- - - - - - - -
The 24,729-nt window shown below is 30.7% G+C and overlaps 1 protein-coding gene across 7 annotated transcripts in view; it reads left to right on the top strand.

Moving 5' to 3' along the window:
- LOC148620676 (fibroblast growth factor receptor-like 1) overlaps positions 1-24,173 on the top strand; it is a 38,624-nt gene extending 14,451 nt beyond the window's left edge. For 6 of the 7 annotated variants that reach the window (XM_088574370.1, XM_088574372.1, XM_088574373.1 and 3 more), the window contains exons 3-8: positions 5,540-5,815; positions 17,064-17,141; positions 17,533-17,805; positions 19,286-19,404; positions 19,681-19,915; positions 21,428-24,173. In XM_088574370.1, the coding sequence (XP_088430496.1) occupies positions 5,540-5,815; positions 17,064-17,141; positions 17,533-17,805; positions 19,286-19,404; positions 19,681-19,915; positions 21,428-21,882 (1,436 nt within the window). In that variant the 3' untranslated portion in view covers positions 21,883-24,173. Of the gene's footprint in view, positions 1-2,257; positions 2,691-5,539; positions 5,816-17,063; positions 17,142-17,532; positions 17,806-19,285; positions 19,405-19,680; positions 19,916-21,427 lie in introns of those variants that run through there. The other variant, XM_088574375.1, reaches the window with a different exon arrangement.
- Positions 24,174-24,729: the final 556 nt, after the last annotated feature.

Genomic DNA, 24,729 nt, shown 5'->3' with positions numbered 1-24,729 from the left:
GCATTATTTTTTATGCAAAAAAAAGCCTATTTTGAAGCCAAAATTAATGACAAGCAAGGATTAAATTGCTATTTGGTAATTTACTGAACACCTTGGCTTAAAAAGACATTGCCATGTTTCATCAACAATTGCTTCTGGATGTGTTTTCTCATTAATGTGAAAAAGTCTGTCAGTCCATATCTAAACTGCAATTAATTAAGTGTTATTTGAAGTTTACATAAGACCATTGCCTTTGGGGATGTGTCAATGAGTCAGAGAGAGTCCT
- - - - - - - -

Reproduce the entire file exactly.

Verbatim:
The 24,729-nt window shown below is 30.7% G+C and overlaps 1 protein-coding gene across 7 annotated transcripts in view; it reads left to right on the top strand.

Moving 5' to 3' along the window:
- LOC148620676 (fibroblast growth factor receptor-like 1) overlaps positions 1-24,173 on the top strand; it is a 38,624-nt gene extending 14,451 nt beyond the window's left edge. For 6 of the 7 annotated variants that reach the window (XM_088574370.1, XM_088574372.1, XM_088574373.1 and 3 more), the window contains exons 3-8: positions 5,540-5,815; positions 17,064-17,141; positions 17,533-17,805; positions 19,286-19,404; positions 19,681-19,915; positions 21,428-24,173. In XM_088574370.1, the coding sequence (XP_088430496.1) occupies positions 5,540-5,815; positions 17,064-17,141; positions 17,533-17,805; positions 19,286-19,404; positions 19,681-19,915; positions 21,428-21,882 (1,436 nt within the window). In that variant the 3' untranslated portion in view covers positions 21,883-24,173. Of the gene's footprint in view, positions 1-2,257; positions 2,691-5,539; positions 5,816-17,063; positions 17,142-17,532; positions 17,806-19,285; positions 19,405-19,680; positions 19,916-21,427 lie in introns of those variants that run through there. The other variant, XM_088574375.1, reaches the window with a different exon arrangement.
- Positions 24,174-24,729: the final 556 nt, after the last annotated feature.

Genomic DNA, 24,729 nt, shown 5'->3' with positions numbered 1-24,729 from the left:
GCATTATTTTTTATGCAAAAAAAAGCCTATTTTGAAGCCAAAATTAATGACAAGCAAGGATTAAATTGCTATTTGGTAATTTACTGAACACCTTGGCTTAAAAAGACATTGCCATGTTTCATCAACAATTGCTTCTGGATGTGTTTTCTCATTAATGTGAAAAAGTCTGTCAGTCCATATCTAAACTGCAATTAATTAAGTGTTATTTGAAGTTTACATAAGACCATTGCCTTTGGGGATGTGTCAATGAGTCAGAGAGAGTCCT